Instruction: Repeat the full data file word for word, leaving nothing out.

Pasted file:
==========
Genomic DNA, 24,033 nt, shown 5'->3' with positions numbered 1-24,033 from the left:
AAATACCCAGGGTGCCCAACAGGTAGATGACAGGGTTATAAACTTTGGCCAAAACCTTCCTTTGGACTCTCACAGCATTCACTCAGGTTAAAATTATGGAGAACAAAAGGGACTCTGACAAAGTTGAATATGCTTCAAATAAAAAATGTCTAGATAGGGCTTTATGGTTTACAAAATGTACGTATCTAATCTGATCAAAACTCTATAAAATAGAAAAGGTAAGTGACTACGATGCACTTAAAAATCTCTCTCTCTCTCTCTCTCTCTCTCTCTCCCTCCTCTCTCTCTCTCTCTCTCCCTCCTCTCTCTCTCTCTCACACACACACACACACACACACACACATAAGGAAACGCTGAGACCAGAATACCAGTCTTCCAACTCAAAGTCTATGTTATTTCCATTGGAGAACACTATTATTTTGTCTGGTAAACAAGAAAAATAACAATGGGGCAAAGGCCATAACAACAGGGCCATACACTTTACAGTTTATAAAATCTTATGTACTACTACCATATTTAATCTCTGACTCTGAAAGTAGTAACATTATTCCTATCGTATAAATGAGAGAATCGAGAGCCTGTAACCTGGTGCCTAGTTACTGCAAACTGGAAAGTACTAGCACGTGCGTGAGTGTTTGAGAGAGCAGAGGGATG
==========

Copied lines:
Genomic DNA, 24,033 nt, shown 5'->3' with positions numbered 1-24,033 from the left:
AAATACCCAGGGTGCCCAACAGGTAGATGACAGGGTTATAAACTTTGGCCAAAACCTTCCTTTGGACTCTCACAGCATTCACTCAGGTTAAAATTATGGAGAACAAAAGGGACTCTGACAAAGTTGAATATGCTTCAAATAAAAAATGTCTAGATAGGGCTTTATGGTTTACAAAATGTACGTATCTAATCTGATCAAAACTCTATAAAATAGAAAAGGTAAGTGACTACGATGCACTTAAAAATCTCTCTCTCTCTCTCTCTCTCTCTCTCTCCCTCCTCTCTCTCTCTCTCTCTCCCTCCTCTCTCTCTCTCTCACACACACACACACACACACACACACATAAGGAAACGCTGAGACCAGAATACCAGTCTTCCAACTCAAAGTCTATGTTATTTCCATTGGAGAACACTATTATTTTGTCTGGTAAACAAGAAAAATAACAATGGGGCAAAGGCCATAACAACAGGGCCATACACTTTACAGTTTATAAAATCTTATGTACTACTACCATATTTAATCTCTGACTCTGAAAGTAGTAACATTATTCCTATCGTATAAATGAGAGAATCGAGAGCCTGTAACCTGGTGCCTAGTTACTGCAAACTGGAAAGTACTAGCACGTGCGTGAGTGTTTGAGAGAGCAGAGGGATG